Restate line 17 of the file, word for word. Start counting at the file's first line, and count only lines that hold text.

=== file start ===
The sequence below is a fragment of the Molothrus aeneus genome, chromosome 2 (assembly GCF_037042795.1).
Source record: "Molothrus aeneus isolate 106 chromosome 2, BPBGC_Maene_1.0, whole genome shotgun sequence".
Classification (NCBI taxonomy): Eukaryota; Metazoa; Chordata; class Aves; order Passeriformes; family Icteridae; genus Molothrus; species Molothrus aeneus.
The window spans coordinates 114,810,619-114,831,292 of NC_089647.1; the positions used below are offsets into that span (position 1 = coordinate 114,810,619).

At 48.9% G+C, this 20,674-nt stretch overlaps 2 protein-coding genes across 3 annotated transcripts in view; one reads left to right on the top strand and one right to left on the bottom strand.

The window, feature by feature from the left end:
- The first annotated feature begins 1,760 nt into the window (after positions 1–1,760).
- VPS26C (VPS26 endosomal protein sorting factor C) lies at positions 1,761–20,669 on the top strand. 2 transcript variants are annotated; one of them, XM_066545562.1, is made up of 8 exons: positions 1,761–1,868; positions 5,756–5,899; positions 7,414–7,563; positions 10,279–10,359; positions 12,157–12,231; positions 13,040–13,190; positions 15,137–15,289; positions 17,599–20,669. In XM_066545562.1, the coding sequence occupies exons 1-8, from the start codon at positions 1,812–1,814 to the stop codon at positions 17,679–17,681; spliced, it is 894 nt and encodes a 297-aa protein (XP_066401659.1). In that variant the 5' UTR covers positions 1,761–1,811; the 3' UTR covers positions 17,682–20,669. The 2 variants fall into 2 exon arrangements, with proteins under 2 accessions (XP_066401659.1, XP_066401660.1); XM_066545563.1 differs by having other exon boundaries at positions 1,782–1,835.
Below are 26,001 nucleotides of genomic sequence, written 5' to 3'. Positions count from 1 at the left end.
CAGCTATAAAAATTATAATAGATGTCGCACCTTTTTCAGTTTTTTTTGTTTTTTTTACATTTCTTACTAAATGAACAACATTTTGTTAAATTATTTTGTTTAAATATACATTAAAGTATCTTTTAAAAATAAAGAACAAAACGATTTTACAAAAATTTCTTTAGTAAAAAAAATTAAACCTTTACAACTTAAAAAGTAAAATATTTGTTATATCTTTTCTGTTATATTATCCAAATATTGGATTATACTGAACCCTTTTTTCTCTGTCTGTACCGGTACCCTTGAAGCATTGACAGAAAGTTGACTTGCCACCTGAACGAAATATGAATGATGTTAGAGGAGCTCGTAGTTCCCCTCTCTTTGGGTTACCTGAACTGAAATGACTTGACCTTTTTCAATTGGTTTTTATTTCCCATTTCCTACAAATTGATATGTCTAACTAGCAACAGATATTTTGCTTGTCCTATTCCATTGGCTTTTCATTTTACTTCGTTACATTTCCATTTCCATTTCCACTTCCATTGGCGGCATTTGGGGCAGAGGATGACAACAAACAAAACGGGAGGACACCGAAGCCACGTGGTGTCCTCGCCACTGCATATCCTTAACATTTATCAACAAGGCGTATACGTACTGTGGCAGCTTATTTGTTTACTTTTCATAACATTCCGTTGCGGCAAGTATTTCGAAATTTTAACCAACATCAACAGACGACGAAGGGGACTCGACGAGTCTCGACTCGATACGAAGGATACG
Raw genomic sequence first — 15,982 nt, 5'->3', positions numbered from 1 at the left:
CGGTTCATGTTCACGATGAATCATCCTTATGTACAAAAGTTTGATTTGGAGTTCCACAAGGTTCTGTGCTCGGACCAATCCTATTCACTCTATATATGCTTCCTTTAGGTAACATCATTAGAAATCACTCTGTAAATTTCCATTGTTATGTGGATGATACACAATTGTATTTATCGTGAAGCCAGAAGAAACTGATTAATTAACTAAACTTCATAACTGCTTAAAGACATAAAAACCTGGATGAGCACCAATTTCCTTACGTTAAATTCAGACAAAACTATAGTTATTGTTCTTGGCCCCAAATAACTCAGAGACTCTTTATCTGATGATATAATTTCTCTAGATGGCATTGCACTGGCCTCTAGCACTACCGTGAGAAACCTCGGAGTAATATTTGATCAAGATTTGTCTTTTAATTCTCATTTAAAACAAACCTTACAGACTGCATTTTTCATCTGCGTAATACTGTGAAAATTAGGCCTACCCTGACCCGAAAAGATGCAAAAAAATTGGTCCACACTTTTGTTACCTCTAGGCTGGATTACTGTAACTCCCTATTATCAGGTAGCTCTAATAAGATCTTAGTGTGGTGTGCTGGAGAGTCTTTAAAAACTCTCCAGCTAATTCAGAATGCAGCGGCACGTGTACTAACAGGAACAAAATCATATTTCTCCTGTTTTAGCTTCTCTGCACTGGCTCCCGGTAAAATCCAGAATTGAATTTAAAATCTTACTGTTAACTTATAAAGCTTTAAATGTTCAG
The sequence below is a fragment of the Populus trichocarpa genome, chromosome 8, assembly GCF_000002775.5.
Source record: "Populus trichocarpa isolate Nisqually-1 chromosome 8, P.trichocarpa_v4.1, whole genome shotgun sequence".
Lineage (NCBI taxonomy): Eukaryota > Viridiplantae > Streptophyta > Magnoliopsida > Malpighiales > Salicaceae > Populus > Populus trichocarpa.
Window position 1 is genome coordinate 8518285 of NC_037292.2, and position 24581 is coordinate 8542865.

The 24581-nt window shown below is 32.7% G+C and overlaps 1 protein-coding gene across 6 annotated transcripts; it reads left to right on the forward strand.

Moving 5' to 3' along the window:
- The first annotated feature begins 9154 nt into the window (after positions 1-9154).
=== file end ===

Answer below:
The 24581-nt window shown below is 32.7% G+C and overlaps 1 protein-coding gene across 6 annotated transcripts; it reads left to right on the forward strand.